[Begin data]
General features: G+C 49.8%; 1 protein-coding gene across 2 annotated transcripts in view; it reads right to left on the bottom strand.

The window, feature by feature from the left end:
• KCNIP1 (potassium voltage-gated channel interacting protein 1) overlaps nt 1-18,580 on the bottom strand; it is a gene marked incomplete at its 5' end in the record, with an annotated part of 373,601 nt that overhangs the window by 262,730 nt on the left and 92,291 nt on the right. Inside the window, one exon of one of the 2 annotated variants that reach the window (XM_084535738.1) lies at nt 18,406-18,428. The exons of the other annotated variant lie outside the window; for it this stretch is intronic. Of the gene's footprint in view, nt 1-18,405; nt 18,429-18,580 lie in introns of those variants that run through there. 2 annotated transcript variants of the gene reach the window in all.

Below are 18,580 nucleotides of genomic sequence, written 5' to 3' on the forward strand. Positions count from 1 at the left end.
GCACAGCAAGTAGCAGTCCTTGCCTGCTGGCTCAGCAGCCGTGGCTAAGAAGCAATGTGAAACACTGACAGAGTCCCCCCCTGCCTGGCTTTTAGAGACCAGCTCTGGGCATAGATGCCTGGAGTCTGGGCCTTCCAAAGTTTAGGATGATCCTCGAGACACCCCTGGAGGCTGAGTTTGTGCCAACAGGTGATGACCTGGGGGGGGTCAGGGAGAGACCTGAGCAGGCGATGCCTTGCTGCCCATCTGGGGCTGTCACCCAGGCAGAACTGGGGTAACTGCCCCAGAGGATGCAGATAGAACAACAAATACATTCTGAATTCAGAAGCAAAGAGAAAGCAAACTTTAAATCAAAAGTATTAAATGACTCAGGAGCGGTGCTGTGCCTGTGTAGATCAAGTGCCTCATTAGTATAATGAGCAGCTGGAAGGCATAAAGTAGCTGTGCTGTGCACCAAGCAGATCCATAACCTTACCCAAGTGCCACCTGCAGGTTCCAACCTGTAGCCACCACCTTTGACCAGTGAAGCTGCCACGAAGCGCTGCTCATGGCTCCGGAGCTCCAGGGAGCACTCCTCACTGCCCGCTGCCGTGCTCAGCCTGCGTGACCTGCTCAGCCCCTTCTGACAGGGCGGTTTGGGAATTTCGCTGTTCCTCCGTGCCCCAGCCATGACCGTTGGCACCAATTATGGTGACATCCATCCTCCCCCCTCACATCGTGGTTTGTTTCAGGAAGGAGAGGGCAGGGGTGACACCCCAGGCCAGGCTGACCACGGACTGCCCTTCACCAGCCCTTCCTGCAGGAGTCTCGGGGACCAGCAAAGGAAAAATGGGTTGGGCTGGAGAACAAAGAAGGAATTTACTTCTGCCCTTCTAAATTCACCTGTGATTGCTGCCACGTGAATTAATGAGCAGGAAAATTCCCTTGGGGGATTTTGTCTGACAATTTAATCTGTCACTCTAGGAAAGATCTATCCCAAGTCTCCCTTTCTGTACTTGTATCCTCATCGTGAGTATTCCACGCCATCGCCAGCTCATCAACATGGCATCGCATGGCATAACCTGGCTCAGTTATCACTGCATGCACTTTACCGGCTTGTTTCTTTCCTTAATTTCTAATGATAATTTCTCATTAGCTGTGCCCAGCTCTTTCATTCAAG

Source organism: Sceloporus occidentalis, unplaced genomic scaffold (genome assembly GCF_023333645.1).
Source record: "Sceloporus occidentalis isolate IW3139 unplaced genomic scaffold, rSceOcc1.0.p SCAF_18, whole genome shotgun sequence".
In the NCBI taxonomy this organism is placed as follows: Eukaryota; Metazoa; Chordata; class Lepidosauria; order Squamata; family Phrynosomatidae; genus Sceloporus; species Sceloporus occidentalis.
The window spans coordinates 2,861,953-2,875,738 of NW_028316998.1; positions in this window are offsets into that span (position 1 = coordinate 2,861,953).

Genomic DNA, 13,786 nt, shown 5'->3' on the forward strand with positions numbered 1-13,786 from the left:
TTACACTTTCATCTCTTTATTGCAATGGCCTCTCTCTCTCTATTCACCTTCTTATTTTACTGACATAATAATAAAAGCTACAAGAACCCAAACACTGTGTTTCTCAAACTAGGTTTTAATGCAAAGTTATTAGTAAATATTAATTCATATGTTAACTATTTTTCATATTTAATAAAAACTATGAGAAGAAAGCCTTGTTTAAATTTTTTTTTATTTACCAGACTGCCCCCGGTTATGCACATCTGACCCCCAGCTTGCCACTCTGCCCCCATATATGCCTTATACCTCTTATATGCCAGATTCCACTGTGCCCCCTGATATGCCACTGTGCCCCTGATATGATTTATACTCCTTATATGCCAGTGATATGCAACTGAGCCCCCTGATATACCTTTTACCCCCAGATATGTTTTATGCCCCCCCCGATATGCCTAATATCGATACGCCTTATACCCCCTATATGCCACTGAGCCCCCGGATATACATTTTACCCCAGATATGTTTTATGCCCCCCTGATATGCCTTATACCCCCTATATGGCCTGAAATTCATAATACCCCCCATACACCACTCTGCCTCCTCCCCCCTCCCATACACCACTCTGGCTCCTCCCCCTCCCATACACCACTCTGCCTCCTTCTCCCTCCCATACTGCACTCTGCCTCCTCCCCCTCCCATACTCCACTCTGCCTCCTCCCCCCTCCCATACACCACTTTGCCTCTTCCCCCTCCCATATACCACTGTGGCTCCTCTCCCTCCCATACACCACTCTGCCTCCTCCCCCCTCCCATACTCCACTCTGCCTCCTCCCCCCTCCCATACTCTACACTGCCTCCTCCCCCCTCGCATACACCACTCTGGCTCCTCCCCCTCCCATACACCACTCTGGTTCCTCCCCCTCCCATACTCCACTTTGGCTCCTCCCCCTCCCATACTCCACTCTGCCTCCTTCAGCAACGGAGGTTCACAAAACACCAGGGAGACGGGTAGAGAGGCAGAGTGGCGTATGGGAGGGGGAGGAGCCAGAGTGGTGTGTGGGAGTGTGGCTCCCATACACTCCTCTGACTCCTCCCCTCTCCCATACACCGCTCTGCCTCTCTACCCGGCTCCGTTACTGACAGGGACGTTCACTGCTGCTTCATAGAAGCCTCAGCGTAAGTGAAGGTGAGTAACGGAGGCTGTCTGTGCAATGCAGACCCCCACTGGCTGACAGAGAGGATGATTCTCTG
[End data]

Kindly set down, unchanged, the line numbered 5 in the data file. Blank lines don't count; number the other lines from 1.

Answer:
GCACAGCAAGTAGCAGTCCTTGCCTGCTGGCTCAGCAGCCGTGGCTAAGAAGCAATGTGAAACACTGACAGAGTCCCCCCCTGCCTGGCTTTTAGAGACCAGCTCTGGGCATAGATGCCTGGAGTCTGGGCCTTCCAAAGTTTAGGATGATCCTCGAGACACCCCTGGAGGCTGAGTTTGTGCCAACAGGTGATGACCTGGGGGGGGTCAGGGAGAGACCTGAGCAGGCGATGCCTTGCTGCCCATCTGGGGCTGTCACCCAGGCAGAACTGGGGTAACTGCCCCAGAGGATGCAGATAGAACAACAAATACATTCTGAATTCAGAAGCAAAGAGAAAGCAAACTTTAAATCAAAAGTATTAAATGACTCAGGAGCGGTGCTGTGCCTGTGTAGATCAAGTGCCTCATTAGTATAATGAGCAGCTGGAAGGCATAAAGTAGCTGTGCTGTGCACCAAGCAGATCCATAACCTTACCCAAGTGCCACCTGCAGGTTCCAACCTGTAGCCACCACCTTTGACCAGTGAAGCTGCCACGAAGCGCTGCTCATGGCTCCGGAGCTCCAGGGAGCACTCCTCACTGCCCGCTGCCGTGCTCAGCCTGCGTGACCTGCTCAGCCCCTTCTGACAGGGCGGTTTGGGAATTTCGCTGTTCCTCCGTGCCCCAGCCATGACCGTTGGCACCAATTATGGTGACATCCATCCTCCCCCCTCACATCGTGGTTTGTTTCAGGAAGGAGAGGGCAGGGGTGACACCCCAGGCCAGGCTGACCACGGACTGCCCTTCACCAGCCCTTCCTGCAGGAGTCTCGGGGACCAGCAAAGGAAAAATGGGTTGGGCTGGAGAACAAAGAAGGAATTTACTTCTGCCCTTCTAAATTCACCTGTGATTGCTGCCACGTGAATTAATGAGCAGGAAAATTCCCTTGGGGGATTTTGTCTGACAATTTAATCTGTCACTCTAGGAAAGATCTATCCCAAGTCTCCCTTTCTGTACTTGTATCCTCATCGTGAGTATTCCACGCCATCGCCAGCTCATCAACATGGCATCGCATGGCATAACCTGGCTCAGTTATCACTGCATGCACTTTACCGGCTTGTTTCTTTCCTTAATTTCTAATGATAATTTCTCATTAGCTGTGCCCAGCTCTTTCATTCAAG